Analog input channels inputs include AC and DC voltages, AC and DC currents, charges from piezoelectric devices, and frequencies or other specialized waveforms. Some signal amplifiers receive inputs from accelerometers, thermocouples, thermistors, resistance temperature detectors (RDTs), strain gauges, or bridges. Other devices receive signals from linear rotary differential transformers (LVDTs) and rotary variable differential transformers (RVDTs).
Gain is the factor by which input signals are multiplied, and is frequently greater than unity; however, gain can be fractional when a reduction (attenuation) of signal amplitude is desired. Gain may be specificed as the ratio of output voltage to input voltage, output power to input power, or some combination of current, voltage, and power.
Bandwidth the difference between the high and low limits of the frequency response, is a measurement that is typically defined by a variation from a nominal value by a stated value such as 3 dB.
There are a variety of form factors for signal amplifiers. Some devices mount on integrated circuits (ICs), standard DIN rails (as seen in image), or printed circuit boards (PCBs) that attach to enclosures or plug into computer backplanes. Others bolt into walls, cabinets, enclosures, or panels. Rack-mounted units fit inside a standard 19" telecommunications rack. Modular styles include stackable units that dock in bays, slots, or boxes. Benchtop or freestanding signal amplifiers often feature full casings or cabinets and integral interfaces.
Signal amplifiers are found in many industries and used for a wide variety of applications. There are some universal standards available such as QPL - 38449 for intercommunication amplifiers. Other standards, such as A-A-59003, are for specific audio frequency applications.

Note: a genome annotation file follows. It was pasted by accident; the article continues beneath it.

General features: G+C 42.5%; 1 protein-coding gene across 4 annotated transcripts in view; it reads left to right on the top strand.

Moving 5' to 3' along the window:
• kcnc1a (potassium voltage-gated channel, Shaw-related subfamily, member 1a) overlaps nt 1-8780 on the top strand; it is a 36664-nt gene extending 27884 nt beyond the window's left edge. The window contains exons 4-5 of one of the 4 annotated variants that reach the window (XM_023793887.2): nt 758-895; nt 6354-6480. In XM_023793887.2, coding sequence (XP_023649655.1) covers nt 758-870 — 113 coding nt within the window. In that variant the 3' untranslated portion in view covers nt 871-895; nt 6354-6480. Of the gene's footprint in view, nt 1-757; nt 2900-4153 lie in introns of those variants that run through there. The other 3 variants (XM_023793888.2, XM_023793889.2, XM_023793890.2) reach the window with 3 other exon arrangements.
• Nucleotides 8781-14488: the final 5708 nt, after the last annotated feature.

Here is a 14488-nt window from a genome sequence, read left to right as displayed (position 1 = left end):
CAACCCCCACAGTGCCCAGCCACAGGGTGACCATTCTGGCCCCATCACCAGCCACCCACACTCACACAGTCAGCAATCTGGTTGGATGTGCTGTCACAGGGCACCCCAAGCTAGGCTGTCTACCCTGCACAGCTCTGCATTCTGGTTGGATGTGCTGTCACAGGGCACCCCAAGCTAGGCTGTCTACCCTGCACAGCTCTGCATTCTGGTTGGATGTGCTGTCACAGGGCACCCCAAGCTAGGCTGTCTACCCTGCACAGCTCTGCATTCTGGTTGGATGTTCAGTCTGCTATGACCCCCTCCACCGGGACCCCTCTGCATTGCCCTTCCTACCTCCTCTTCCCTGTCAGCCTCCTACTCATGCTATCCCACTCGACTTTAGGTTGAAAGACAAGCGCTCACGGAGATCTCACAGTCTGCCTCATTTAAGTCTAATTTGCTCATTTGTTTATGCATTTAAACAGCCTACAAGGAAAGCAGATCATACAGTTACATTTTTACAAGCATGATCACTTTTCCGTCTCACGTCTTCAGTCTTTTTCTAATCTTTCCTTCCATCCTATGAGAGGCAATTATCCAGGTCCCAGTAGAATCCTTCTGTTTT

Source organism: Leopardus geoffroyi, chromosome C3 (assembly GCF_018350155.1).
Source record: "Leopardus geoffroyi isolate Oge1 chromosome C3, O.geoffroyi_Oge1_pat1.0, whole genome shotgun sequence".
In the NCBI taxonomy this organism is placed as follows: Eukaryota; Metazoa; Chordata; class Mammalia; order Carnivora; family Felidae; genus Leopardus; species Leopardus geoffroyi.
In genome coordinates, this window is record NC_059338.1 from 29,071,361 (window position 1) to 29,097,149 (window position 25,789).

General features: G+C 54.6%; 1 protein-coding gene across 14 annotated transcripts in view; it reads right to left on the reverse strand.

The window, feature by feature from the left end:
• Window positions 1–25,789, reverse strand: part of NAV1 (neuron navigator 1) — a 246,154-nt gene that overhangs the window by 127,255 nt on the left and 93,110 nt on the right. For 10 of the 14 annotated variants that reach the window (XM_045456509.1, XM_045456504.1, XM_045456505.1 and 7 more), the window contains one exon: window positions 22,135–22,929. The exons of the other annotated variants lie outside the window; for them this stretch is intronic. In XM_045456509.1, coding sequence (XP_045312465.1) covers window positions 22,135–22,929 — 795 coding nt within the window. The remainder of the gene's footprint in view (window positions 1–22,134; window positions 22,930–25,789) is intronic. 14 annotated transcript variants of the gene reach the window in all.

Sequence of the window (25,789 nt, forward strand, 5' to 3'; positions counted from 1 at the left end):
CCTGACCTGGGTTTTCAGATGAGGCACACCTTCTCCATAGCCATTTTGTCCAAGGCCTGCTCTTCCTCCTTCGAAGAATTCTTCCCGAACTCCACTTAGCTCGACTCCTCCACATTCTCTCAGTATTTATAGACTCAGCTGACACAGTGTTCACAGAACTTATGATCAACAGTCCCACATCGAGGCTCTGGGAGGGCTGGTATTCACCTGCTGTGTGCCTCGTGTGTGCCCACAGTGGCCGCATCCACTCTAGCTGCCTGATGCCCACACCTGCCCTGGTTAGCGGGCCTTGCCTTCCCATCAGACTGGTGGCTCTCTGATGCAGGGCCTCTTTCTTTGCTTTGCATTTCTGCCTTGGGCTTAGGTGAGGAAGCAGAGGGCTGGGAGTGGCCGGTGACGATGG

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Current Loop Converters
Current loop converters convert an analog or digital signal to a current loop output such as 4-20 mA or 0-20 mA.
Current-to-voltage converters scale and convert current signal input to the desired output voltage range.
Data Input Modules
Data input modules accept sensor and other signal output for data acquisition systems. They may include signal conditioning prior to the analog-to-digital conversion stage.
Data Output Modules
Data output modules or cards transfer amplified, conditioned, or digitized signals.
LVDT and RVDT Signal Conditioners
Linear variable differential transformer (LVDT) and rotary variable differential transformer (RVDT) signal conditioners are devices that translate the linear or rotary movement of a ferromagnetic armature into an AC voltage that is proportional to the armature position.
Sensor transmitters are measurement or signal conditioning packages that provide a standard, calibrated output from a sensor or transducer in the form of a current loop output (e.g., 4-20 mA).
Voltage Converters and Voltage Inverters
Voltage converters and voltage inverters accept voltage input and provide a scaled voltage output. Conversion types include scaling up a low-level signal, voltage doubling, and inversion (converting a positive voltage to negative and vice versa).